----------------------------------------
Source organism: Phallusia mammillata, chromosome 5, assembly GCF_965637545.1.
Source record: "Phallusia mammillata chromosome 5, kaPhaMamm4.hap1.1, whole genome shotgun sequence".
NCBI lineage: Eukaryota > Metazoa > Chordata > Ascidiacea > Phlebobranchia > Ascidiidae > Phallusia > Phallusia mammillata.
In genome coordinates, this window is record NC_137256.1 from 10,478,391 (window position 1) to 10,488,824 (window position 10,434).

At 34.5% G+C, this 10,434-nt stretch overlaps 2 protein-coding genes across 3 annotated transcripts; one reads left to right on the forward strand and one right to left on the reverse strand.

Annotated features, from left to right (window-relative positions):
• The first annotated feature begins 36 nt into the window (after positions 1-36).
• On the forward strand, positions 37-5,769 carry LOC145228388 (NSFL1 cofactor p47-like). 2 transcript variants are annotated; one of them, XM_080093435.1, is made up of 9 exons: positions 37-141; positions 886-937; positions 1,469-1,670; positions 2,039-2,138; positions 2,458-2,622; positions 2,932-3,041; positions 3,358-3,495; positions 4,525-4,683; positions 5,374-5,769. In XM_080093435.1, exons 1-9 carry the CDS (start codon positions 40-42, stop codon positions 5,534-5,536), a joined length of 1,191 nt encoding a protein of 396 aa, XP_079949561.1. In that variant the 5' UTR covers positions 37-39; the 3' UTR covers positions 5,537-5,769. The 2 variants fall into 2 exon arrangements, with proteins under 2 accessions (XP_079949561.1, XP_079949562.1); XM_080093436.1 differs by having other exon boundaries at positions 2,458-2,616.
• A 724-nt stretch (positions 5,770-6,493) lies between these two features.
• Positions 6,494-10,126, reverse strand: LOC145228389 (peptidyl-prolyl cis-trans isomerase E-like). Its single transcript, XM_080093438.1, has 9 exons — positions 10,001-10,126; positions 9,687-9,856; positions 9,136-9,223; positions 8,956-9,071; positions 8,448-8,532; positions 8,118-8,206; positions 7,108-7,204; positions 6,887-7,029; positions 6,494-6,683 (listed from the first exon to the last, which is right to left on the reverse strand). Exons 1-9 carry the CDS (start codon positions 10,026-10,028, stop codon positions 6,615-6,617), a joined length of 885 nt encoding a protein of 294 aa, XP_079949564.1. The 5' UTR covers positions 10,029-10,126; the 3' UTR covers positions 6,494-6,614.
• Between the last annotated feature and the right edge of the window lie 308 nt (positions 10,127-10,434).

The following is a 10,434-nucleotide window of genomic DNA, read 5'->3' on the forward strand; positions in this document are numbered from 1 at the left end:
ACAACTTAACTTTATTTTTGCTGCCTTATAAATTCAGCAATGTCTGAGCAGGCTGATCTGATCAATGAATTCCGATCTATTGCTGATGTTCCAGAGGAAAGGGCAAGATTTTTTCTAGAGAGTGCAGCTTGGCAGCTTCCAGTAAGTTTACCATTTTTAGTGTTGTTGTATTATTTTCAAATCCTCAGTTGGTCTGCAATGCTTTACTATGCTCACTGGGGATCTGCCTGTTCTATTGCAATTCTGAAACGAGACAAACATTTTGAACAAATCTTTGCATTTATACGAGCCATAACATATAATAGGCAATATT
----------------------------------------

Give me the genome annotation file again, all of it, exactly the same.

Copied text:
Source organism: Phallusia mammillata, chromosome 5, assembly GCF_965637545.1.
Source record: "Phallusia mammillata chromosome 5, kaPhaMamm4.hap1.1, whole genome shotgun sequence".
NCBI lineage: Eukaryota > Metazoa > Chordata > Ascidiacea > Phlebobranchia > Ascidiidae > Phallusia > Phallusia mammillata.
In genome coordinates, this window is record NC_137256.1 from 10,478,391 (window position 1) to 10,488,824 (window position 10,434).

At 34.5% G+C, this 10,434-nt stretch overlaps 2 protein-coding genes across 3 annotated transcripts; one reads left to right on the forward strand and one right to left on the reverse strand.

Annotated features, from left to right (window-relative positions):
• The first annotated feature begins 36 nt into the window (after positions 1-36).
• On the forward strand, positions 37-5,769 carry LOC145228388 (NSFL1 cofactor p47-like). 2 transcript variants are annotated; one of them, XM_080093435.1, is made up of 9 exons: positions 37-141; positions 886-937; positions 1,469-1,670; positions 2,039-2,138; positions 2,458-2,622; positions 2,932-3,041; positions 3,358-3,495; positions 4,525-4,683; positions 5,374-5,769. In XM_080093435.1, exons 1-9 carry the CDS (start codon positions 40-42, stop codon positions 5,534-5,536), a joined length of 1,191 nt encoding a protein of 396 aa, XP_079949561.1. In that variant the 5' UTR covers positions 37-39; the 3' UTR covers positions 5,537-5,769. The 2 variants fall into 2 exon arrangements, with proteins under 2 accessions (XP_079949561.1, XP_079949562.1); XM_080093436.1 differs by having other exon boundaries at positions 2,458-2,616.
• A 724-nt stretch (positions 5,770-6,493) lies between these two features.
• Positions 6,494-10,126, reverse strand: LOC145228389 (peptidyl-prolyl cis-trans isomerase E-like). Its single transcript, XM_080093438.1, has 9 exons — positions 10,001-10,126; positions 9,687-9,856; positions 9,136-9,223; positions 8,956-9,071; positions 8,448-8,532; positions 8,118-8,206; positions 7,108-7,204; positions 6,887-7,029; positions 6,494-6,683 (listed from the first exon to the last, which is right to left on the reverse strand). Exons 1-9 carry the CDS (start codon positions 10,026-10,028, stop codon positions 6,615-6,617), a joined length of 885 nt encoding a protein of 294 aa, XP_079949564.1. The 5' UTR covers positions 10,029-10,126; the 3' UTR covers positions 6,494-6,614.
• Between the last annotated feature and the right edge of the window lie 308 nt (positions 10,127-10,434).

The following is a 10,434-nucleotide window of genomic DNA, read 5'->3' on the forward strand; positions in this document are numbered from 1 at the left end:
ACAACTTAACTTTATTTTTGCTGCCTTATAAATTCAGCAATGTCTGAGCAGGCTGATCTGATCAATGAATTCCGATCTATTGCTGATGTTCCAGAGGAAAGGGCAAGATTTTTTCTAGAGAGTGCAGCTTGGCAGCTTCCAGTAAGTTTACCATTTTTAGTGTTGTTGTATTATTTTCAAATCCTCAGTTGGTCTGCAATGCTTTACTATGCTCACTGGGGATCTGCCTGTTCTATTGCAATTCTGAAACGAGACAAACATTTTGAACAAATCTTTGCATTTATACGAGCCATAACATATAATAGGCAATATT